At this point Emily decided to go in a different direction, something a bit more cuddly. Although we did really like the previous image and were advising on direction, we gave full creative control over to Emily and we trusted her to complete the task at hand.

And here is the final piece…

We think Emily did a brilliant job and we love our new background! Please note: Emily may have already given the dragons names, but we’ve decided to call them Myrtle and Xaddrarth. 🙂

Promoting Illustration in 2018

This year we will be retiring our mail shot packs and refocusing our efforts on collectable postcard-sized art prints. They’re going to be high quality and of limited runs. Our hope is to build a collectable series of prints that will also work as a promotional device that our client base will treasure and retain. There will be more than one set as our clients work in a large variety of markets within the illustration industry, for example we’ll have a children’s series, a separate editorial series, and so on. Our hope is that this new direction will lay the ground work for our physical promotional items for years to come and create a buzz that will expand our customer base beyond our dedicated contact lists.

We’ve been sending out mail packs and printing postcards for just over ten years now, and we always aimed to make the process as simple and accessible as possible for our illustrators. We believe we achieved what we set out to do and the packs have always been very popular with our clients. It has now got to a point though were we believe that we need to evolve and do more than what we were doing to continue to stand out from the crowd. We’ve always had more success with our physical promotions than other companies have had, but that has probably been down to our unique and guarded contact lists. Also, maintaining a healthy relationship with our clients – and potential clients – doesn’t do any harm and I’m sure is appreciated.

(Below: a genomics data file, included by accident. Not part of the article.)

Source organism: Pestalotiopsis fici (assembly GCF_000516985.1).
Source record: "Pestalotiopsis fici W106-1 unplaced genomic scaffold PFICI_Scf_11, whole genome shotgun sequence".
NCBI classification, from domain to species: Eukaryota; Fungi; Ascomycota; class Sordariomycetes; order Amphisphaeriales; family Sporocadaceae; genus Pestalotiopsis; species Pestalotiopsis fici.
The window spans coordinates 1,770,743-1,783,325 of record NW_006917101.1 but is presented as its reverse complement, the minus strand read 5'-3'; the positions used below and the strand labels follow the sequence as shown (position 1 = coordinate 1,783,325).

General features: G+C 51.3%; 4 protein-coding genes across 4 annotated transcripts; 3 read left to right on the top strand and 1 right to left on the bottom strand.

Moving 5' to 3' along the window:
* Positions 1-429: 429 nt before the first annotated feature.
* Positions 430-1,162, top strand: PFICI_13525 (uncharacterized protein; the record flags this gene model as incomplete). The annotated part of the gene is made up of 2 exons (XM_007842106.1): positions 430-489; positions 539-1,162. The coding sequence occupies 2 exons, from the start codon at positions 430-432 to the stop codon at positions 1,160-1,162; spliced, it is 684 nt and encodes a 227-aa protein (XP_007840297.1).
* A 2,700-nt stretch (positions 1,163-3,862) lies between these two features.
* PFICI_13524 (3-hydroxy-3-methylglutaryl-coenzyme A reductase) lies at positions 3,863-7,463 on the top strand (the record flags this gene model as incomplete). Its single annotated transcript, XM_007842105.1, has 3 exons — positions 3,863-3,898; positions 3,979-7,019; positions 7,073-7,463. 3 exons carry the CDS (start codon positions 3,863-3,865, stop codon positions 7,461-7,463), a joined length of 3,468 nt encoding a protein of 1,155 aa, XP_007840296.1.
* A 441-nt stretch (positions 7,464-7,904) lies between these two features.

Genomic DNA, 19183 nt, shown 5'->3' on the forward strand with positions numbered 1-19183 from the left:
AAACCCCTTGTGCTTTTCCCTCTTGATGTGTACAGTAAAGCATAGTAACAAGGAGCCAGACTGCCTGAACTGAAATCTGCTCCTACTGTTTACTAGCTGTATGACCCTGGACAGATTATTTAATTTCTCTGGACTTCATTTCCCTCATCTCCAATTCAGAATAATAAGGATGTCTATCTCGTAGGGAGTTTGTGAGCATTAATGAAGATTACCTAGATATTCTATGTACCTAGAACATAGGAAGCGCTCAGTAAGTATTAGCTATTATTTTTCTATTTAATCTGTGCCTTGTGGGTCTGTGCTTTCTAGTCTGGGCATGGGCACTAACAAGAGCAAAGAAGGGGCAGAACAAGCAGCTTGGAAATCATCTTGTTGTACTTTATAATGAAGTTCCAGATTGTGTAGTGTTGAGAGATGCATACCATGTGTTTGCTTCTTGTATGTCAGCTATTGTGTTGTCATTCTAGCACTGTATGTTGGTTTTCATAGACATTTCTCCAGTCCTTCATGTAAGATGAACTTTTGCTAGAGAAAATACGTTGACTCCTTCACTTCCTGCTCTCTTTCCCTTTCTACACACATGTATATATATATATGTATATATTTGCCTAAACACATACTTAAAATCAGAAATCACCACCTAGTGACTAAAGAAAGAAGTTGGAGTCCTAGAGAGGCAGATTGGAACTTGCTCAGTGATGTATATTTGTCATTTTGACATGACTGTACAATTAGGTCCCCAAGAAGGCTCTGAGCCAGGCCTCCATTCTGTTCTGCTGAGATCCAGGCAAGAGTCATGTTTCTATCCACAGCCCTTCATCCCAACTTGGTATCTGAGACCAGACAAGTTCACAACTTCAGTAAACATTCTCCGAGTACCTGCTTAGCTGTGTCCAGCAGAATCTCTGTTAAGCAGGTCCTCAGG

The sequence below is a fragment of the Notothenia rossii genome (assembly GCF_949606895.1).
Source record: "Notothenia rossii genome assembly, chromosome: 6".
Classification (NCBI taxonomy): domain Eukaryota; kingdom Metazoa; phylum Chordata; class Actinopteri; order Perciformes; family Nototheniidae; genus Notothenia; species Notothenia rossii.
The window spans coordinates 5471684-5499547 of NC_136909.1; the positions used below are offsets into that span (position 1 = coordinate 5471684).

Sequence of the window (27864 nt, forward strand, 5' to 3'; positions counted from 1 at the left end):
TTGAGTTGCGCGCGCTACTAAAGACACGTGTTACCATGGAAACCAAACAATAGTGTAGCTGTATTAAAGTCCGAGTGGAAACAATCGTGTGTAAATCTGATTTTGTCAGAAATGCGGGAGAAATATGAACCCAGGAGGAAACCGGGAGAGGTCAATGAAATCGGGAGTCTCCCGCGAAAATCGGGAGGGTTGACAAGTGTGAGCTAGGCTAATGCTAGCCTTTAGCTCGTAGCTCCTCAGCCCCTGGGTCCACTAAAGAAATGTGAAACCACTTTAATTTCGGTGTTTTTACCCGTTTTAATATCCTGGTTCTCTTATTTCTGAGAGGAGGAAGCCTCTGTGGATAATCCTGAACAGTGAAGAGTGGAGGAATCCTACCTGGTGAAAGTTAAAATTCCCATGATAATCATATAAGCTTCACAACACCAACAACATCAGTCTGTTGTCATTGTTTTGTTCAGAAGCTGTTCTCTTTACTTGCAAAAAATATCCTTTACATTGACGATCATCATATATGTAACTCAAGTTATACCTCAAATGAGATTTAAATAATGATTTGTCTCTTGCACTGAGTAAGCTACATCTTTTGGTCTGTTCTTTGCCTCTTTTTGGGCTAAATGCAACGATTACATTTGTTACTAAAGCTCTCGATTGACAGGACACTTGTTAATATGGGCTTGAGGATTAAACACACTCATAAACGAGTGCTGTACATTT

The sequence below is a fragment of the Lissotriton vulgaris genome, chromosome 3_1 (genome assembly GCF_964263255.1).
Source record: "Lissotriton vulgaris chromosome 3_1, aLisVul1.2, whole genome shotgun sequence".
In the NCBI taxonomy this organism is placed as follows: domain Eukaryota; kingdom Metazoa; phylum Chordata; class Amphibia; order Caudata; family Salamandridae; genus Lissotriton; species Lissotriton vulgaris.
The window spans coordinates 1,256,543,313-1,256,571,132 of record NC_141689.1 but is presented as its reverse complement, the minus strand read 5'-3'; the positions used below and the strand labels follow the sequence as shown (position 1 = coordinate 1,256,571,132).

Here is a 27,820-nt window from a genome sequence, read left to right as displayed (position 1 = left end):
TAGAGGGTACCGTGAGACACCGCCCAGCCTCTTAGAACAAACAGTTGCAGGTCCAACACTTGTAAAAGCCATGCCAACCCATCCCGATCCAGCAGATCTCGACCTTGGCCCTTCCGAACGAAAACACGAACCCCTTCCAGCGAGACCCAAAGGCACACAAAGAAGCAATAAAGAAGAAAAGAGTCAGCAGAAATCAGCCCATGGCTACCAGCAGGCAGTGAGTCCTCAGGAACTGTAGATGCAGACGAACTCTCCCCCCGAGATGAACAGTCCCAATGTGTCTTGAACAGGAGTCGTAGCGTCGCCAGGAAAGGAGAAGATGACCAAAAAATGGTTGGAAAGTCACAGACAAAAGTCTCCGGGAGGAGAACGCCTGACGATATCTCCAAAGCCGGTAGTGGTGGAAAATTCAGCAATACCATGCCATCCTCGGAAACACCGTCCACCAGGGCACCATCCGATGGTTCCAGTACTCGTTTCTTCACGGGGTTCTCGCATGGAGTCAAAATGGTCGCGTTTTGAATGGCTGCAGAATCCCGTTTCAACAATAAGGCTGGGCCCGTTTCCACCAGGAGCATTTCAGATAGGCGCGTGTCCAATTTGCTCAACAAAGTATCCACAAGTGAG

We’re not going to be making a sudden switch to the new collectable prints, as we would like to test the water and get some feedback from our long-term clients and members first. The plan is to phase out the regular mail shot packs over the next 3-4 months, so until then it’s business as normal. Keep sending us your cards and designs and we’ll keep sending them out.

Postcards! Calling all members!

Calling all members! We’re doing a big postcard order this weekend. So if you’d like to be included in our current batch of mail packs, send Darren an email for printing information.

We send out our mail packs to clients across the globe and each pack is catered to the recipient. We’ve found over the years that physical mailers are still appreciated by the clients on our mailing lists. We think it’s also the personal touches we include and actually being able to hold something physical that makes this type of promotion we do so special. We’re not hipsters*, but we do feel old is the new new.

* Slightly guilty of having a beard**, owning a record player and wearing t-shirts with pugs on.

** Darren only, Jane does not have a beard. I repeat Jane does not have a beard. 🙂